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## Curvilinear Motion

1. The problem statement, all variables and given/known data
A particle moves along the curve $y(x)=x^2-4$ with constant speed of 5 m/s. Determine the point on the curve where the max magnitude of acceleration occurs and compute its value.

2. Relevant equations radius of curvature
$$|a|=\sqrt{a_n^2+a_t^2}$$

3. The attempt at a solution
I have assumed that 'constant speed' means $$v_t=5 \Rightarrow a_t=0$$

So now I have to find where a_n is maximum. Any hints to get me going here?

Thanks,
Casey
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 Recognitions: Gold Member So I got the right answer. But I don't know how to spell out a proper procedure for future problems. I found y'(x)=0; at x=0. So x=0 is a critical point. Then I just plugged that into $$a_n=\frac{[1+\frac{dy}{dx}^2]^{3/2}}{\frac{d^2y}{dx^2}}$$ and that worked. But do I know that x=0 is a MAXIMUM, if I do the second derivative test, I get positive 2, so I would have thought it was a minimum.
 Recognitions: Gold Member Can anyone point out how I would know it was a maximum? Shouldn't the 2nd derivative test work here?

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## Curvilinear Motion

 Quote by Saladsamurai Can anyone point out how I would know it was a maximum? Shouldn't the 2nd derivative test work here?
But really. Do it. Do it. (Dodgeball reference)
 Blog Entries: 1 Recognitions: Gold Member Science Advisor Staff Emeritus You should note here that x = x(t), that is, position is a function of time. And that the maximum acceleration would occur when x'''(t)=0 and not when y''(x)=0.

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 Quote by Hootenanny You should note here that x = x(t), that is, position is a function of time. And that the maximum acceleration would occur when x''(t)=0 and not when y''(x)=0.
I see. So how would I determine, if and where a maximum would be if I am given y(x)?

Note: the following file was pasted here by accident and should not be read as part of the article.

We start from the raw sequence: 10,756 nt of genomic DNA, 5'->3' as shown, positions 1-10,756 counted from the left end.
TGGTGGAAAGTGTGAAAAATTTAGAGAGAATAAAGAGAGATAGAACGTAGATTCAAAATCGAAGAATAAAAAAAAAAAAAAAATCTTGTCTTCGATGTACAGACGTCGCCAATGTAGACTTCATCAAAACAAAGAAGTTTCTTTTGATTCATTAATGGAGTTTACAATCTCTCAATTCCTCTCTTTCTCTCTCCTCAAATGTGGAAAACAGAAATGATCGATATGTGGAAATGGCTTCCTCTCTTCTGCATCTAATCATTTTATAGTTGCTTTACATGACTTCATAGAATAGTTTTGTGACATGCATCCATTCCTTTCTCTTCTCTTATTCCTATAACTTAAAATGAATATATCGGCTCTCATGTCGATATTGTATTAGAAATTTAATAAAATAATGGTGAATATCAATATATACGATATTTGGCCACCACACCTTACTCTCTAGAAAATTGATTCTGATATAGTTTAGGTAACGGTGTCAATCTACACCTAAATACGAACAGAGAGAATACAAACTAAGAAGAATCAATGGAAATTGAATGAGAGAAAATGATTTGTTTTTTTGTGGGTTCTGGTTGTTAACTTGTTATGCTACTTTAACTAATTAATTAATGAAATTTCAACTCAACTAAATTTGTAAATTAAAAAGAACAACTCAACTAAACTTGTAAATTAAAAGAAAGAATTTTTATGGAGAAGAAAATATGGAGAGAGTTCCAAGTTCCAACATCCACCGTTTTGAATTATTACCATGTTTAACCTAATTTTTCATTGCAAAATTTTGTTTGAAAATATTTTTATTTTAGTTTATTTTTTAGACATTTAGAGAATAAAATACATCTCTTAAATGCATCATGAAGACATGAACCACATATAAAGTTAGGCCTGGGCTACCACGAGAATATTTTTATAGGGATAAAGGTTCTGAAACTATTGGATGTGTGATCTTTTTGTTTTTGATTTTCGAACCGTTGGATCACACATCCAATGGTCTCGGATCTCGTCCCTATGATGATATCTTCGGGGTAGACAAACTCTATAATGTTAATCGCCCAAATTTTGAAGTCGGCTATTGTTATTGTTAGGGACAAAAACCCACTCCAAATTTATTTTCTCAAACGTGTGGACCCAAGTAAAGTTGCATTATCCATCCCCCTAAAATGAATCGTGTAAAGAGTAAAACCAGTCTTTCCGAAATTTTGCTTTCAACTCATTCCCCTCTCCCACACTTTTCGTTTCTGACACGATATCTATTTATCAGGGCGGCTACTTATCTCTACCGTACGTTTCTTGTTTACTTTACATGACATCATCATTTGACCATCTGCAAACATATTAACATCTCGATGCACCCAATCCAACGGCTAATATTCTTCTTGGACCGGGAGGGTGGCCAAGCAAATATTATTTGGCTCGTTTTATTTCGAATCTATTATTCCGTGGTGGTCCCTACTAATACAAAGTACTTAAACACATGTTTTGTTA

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 Quote by Hootenanny You should note here that x = x(t), that is, position is a function of time. And that the maximum acceleration would occur when x'''(t)=0 and not when y''(x)=0.
 Quote by Saladsamurai I see. So how would I determine, if and where a maximum would be if I am given y(x)?
Any takers? 'cause I don't know...
 Have you studied parametric equations? I'm guessing that's exactly what you're doing right now, from the looks of this problem. If you can restate the problem by writing independent eqations for y(t) and x(t) (i.e. parametrically), then you'll be set. The key is that you know how x and y are related, and you know that the magnitude of the velocity (i.e. the speed) is constant. Do you know how to express the velocity vector for parametric equations?
 Recognitions: Gold Member I have actually never studied them. This is for a dynamics course. I have probably studied them, but never heard them worded as "parametric". Give me an example, if you would.
 Oh, then maybe that's not the way to go. It's where you have separate equations for x(t) and y(t) and then you use the chain rule a lot to express dy/dx in terms of dx/dt and dy/dt. If you haven't seen it, then you probably have to stick with expressing the normal acceleration as a function of the curvature. Do you know how to do that? I'm not sure I remember, myself ...
 Recognitions: Gold Member No...you're right, it does have to do with the chain rule. I am just confused by it....that, is I do not have a nice procedure as to where to start or how to set it up. I have y as a function of x. Now what?
 Can I jump in? First of all constant velocity means $u^2=u_x^2+u_y^2=C$. Thus first take the derivative of $y(t)=x(t)^2-4$ to find the relation bewteen $u_x,\,u_y$ and plug it in $u^2$

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 Quote by Rainbow Child Can I jump in? First of all constant velocity means $u^2=u_x^2+u_y^2=C$. Thus first take the derivative of $y(t)=x(t)^2-4$ to find the relation bewteen $u_x,\,u_y$ and plug it in $u^2$
You lost me. I am given y as a function of x... not time. i'll look it over some more, though.
 The $y,\,x$ are actually $$y(t),\,x(t)[/itex]. Can you take the derivative of $y(t)=x(t)^2-4$ with respect to $t$? Hint. $u_x=\dot{x}(t),u_y=\dot{y}(t)$  Recognitions: Gold Member I am sorry, I cannot follow any of your notations. I have y(x) not y(t). . . where are you getting t? What is u? Where am I?  Ok! The partile is moving in the plane x-y. Thus x,y varies with time, i.e. $x(t),y(t)$ and the velocity $\vec{u}$ has two compontents, i.e. $u_x=\frac{d\,x(t)}{d\,t},\,u_y=\frac{d\,y(t)}{d\,t}$ and the magnitude of the velocity is [tex]u^2=u_x^2+u_y^2$$ Do you follow up to now?

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 Quote by Rainbow Child Ok! The partile is moving in the plane x-y. Thus x,y varies with time Do you follow up to now?
Not this part. I get all the maths after that, but why do i automatically assume that it varies with time? It says nothing about time.